12 13 14 15 16 17 18 19 20 21 22 23

24 25 26 27 28 29 30 31 32

33 34 35 36 37 38 39

40 41 42 43 44 45

Fourie, P.J., Illenberger, J. and Nagel, K.

3

1 2 3 4

space explodes in size and complexity. Consequently, the MATSim solution process is expected to require a dramatic increase in the number of iterations in order to effectively explore the highdimensional solution space. The efficiency of the solution process therefore needs improvement, while retaining the flexibility designed into the current framework. In this paper, we introduce a flexible meta-model to the MATSim framework in order to increase the rate of system evolution. Multi-modeling techniques are frequently used in simulation-based optimization, where a simplified model of the system is estimated based on a sample of simulated observations. The simplified surrogate- or meta-model ideally takes a deterministic form that is computationally cheap to evaluate (see (23) for a comprehensive review of surrogate-based tehniques). In our application, the multi-model system periodically replaces the current QSim for a number of iterations with a simplified pseudo-simulation (‘PSim’) that runs approximately two orders of magnitude faster. PSim uses information generated in the preceding QSim iteration to produce an estimate of how well an agent day plan might perform, which allows the existing model framework to select and improve plans before executing them in a full queue simulation. The aim of this paper is to investigate the multi-model approach for (a) performance, (b) compatability and (c) solution quality in comparison to the standard approach. To this end, it was applied to a large-scale scenario for Zurich, Switzerland, consisting of 67,239 agents traveling in a network of 60,518 links with a dynamic road-pricing scheme, allowing agents to simultaneously adjust mode choice, discretionary activity location choice, activity timing and travel route. To date, the application of multi-modeling techniques in transport simulation appears to be sparse. Outside of certain modules developed for MATSim, that can be seen as surrogate models informed by the queue simulation (24), only a single application, developed by Osorio and Bierlaire, serves as a true example of substituting the full simulation with a surrogate model (25, 26). Consequently, the work presented here should be an informative addition to the dynamic traffic assignment literature, and hopefully spark interest in applying a similar approach to other applications. LITERATURE REVIEW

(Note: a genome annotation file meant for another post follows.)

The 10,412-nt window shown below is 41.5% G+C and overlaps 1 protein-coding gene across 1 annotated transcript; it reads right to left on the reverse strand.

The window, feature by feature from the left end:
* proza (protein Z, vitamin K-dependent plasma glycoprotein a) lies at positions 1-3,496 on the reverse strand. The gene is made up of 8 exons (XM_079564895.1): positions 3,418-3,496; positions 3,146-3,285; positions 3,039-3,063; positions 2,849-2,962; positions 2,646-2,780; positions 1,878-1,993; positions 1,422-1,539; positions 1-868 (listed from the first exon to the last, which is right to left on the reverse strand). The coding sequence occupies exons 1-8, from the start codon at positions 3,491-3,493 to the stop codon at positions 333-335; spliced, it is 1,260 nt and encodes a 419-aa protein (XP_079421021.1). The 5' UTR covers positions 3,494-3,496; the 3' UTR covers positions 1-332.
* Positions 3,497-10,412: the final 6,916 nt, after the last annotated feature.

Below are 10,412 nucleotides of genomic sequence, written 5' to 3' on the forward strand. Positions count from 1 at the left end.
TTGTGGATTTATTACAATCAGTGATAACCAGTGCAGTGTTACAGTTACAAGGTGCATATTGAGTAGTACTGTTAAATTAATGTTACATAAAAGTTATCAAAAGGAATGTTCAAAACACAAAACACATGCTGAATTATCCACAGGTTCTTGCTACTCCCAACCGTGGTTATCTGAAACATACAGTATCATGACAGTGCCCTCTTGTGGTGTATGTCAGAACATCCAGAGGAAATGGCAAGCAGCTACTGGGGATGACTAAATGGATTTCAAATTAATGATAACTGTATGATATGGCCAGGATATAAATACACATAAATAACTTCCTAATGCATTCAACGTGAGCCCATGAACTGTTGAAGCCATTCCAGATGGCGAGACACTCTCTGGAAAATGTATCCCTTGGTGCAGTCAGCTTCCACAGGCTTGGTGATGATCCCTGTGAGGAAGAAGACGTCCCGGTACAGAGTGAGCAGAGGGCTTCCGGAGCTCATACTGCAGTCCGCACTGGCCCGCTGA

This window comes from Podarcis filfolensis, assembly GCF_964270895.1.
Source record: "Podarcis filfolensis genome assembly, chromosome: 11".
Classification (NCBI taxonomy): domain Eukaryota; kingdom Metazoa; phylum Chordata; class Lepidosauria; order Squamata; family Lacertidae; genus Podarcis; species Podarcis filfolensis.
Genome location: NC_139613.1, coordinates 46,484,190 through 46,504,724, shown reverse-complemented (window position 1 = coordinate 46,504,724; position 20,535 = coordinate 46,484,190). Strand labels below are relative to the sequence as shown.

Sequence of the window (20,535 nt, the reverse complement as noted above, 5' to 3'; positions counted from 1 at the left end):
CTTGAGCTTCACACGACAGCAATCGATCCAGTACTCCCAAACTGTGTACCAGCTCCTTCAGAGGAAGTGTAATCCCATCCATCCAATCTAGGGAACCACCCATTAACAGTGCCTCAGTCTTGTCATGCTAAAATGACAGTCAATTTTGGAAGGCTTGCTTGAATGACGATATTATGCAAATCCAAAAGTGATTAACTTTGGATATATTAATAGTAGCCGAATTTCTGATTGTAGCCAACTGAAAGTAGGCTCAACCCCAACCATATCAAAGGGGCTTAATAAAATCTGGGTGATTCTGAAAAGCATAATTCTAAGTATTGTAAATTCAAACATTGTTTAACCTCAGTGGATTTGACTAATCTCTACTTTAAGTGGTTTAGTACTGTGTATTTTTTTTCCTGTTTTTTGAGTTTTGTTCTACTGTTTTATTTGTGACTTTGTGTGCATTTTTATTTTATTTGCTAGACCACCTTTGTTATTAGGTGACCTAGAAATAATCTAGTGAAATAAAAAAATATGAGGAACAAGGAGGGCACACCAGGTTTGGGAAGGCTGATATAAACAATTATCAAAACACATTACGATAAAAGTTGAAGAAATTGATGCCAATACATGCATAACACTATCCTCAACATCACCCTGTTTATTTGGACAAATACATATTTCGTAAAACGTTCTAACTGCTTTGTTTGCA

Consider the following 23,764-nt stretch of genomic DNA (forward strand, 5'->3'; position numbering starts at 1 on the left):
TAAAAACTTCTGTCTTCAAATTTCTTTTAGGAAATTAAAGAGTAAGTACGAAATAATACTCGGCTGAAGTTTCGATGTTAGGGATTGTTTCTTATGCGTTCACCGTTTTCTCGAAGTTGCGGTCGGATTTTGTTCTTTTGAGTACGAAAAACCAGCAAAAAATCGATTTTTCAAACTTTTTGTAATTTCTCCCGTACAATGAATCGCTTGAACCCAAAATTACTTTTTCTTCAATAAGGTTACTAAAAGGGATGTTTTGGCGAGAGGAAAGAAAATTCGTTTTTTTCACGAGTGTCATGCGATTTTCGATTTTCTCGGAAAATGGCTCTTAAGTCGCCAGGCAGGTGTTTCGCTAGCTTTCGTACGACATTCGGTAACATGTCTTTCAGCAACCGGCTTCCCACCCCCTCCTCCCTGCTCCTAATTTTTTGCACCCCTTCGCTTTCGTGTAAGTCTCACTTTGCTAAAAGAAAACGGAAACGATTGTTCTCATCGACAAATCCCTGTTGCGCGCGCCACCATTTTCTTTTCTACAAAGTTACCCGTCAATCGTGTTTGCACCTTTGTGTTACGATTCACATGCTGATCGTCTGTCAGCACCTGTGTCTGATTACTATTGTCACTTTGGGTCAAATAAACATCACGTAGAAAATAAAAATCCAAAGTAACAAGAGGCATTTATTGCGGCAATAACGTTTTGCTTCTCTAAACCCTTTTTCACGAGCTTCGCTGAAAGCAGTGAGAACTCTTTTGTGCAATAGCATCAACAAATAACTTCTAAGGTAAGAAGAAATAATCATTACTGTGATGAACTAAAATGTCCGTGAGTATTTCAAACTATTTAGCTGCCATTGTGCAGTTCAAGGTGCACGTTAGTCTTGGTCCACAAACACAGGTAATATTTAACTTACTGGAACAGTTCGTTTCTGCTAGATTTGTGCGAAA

5 6 7 8 9 10

11 12 13 14 15

16 17 18 19 20 21

22 23 24 25 26 27 28

29

Performance challenge Currently, the biggest obstacle to further acceleration of iterated transportation simulations is the network loading simulation. Computational performance improvements mostly come through multiple CPUs or multiple cores (computational nodes, or CPNs), and while the remaining tasks of one iteration are straightforward to distribute across multiple CPNs, this is not true for network loading. The reason is that the physical system is tightly integrated: a vehicle reacting to another vehicle with a typical reaction time of one second means that neighboring simulation items should not go out of synchronization by more than a second. In this situation, spatial decomposition (27) minimizes interactions most, and may even allow somewhat longer synchronization delays (28) when network links are sufficiently long. However, parallel implementations of the network loading are difficult to maintain stable in terms of software engineering, and making them more stable eats into their performance (12). The standard queue simulation (QSim) used in MATSim is no exception.

30 31 32 33 34 35 36 37 38 39 40 41

Fourie, P.J., Illenberger, J. and Nagel, K.

4

initial demand

QSim

score

relaxed demand

PSim

score

replan
Inner loop: execute p times for every QSim iteration in outer loop Outer loop: execute q+1 times, switch to inner loop after each execution for iterations 1..q

FIGURE 1

Illustration of the operational principle for the multi-model approach in the MATSim framework. The current framework is shown by the white boxes; the logic behind the multi-model approach is to introduce an extra feedback loop (inner loop).

1